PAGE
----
Blake, who lives in Manhattan Beach, Calif., had been working as a manager in the National Hockey League's Player Safety Department for the past two-and-a-half years. In that capacity, he worked closely with director of player safety Brendan Shanahan.
"I was fortunate to be working with Brendan Shanahan in player safety and when the position opened up with the Kings, I heard from Dean Lombardi and had a couple of meetings with him the last few days," Blake said during a conference call. "I just thought the opportunity to get back with the team, and knowing my history with the Kings, it would be a great opportunity. Things moved forward rather quickly."
It will be Blake's first job as an executive in an NHL team's front office. Included in his job description is serving as general manager of the Manchester Monarchs, the Kings' American Hockey League affiliate. Lombardi also said that Blake would work closely with director of player development Nelson Emerson. Blake said the scouting side of the game will be a relatively new phase in his career.
"The management job entails so many facets, but the bottom line is we're still evaluating players so managing Manchester and getting a handle on how things are run there will be important for him," Lombardi said. "When you talk to guys who played the game for 20 years, they sometimes think they have all the answers, but I really liked the way Rob asked a lot of questions, and not questions about whether he wanted the job but if he got the job … he had a great mindset."
Blake spent the first 12 seasons of his playing career with the Kings before he was traded to the Colorado Avalanche in February 2001. He won the Stanley Cup with the Avalanche that season, and spent the next four seasons in Denver before returning to L.A. for two seasons, from 2006-08. Blake played the last two seasons of his career with the San Jose Sharks and retired following the 2009-10 season.
He compiled 777 points in 1,270 games and won the Norris Trophy in 1998.
"I think I've always wanted to be involved in management sometime down the road," Blake said. "I was never really sure in what capacity, and right to when I retired, the opportunity to work for the NHL with Brendan and [Senior Executive Vice President of Hockey Operations] Colin Campbell came up really quick and was a great transition to start understanding all the positions in management. In the back of my mind I always hoped to get a spot there with the team."
Lombardi said the fact Blake spent a couple years in a management position with the League and was able to learn that side of the game played a big part in the decision to hire Blake.
"Working for the League, clearly you are very much abreast of hockey sitting there and watching three games at once," Lombardi said. "Sometimes former players have a tendency to turn away from the game and not really watch it, but in the job he had, he religiously watched games every night and kept up to date on everything.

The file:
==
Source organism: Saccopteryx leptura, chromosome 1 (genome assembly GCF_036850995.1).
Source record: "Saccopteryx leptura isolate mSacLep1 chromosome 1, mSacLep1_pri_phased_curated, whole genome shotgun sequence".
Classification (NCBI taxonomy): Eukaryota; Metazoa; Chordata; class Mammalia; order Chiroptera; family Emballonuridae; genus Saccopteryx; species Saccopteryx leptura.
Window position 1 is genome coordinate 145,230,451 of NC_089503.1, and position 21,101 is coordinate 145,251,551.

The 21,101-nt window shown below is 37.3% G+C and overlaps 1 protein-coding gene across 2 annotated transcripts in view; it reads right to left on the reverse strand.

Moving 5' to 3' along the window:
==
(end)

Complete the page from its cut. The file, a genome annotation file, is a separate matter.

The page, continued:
"While talking to other general managers and League officials, trainers and equipment guys, I was amazed with how well respected he is. He's highly regarded in many facets in our business and those types of things are invaluable. Add to that he was a former great player … he has a wealth of information in that head that I'm looking forward to tap into."
Blake said he considers it a privilege to be able to work with and for Lombardi.
"Dean has come in and transformed the organization and has taken it to its highest plateau ever [by winning the Stanley Cup in 2012]," Blake said. "That is now the standard here. Winning the Cup has become a standard and it's great to be a part of that moving forward."
Blake captained the Kings from 1996-2001 and again in 2007-08. He is the franchise leader among defensemen in games played (805), goals (161), assists (333), points (494), power-play goals (92), game-winning goals (29) and shots (2,468).
Blake said he watched the Kings during their playoff run this past spring and was impressed by their determination when the chips were down. The Kings finished as the fifth seed in the Western Conference and reached the conference final before losing in five games to the eventual Stanley Cup champion Chicago Blackhawks.
"I thought the team had a tremendous year; they were competitive and got things going after a slow start," Blake said. "You could see they found their game, beating St. Louis [in six games in the first round] and San Jose [in seven games in the second round] before losing to Chicago. But there was no quit. It's tough to win and do it over and over, but they were up to the task. There are a lot of pieces that Dean has set in place here and that was on display last season.
"Hopefully, we can keep that going forward."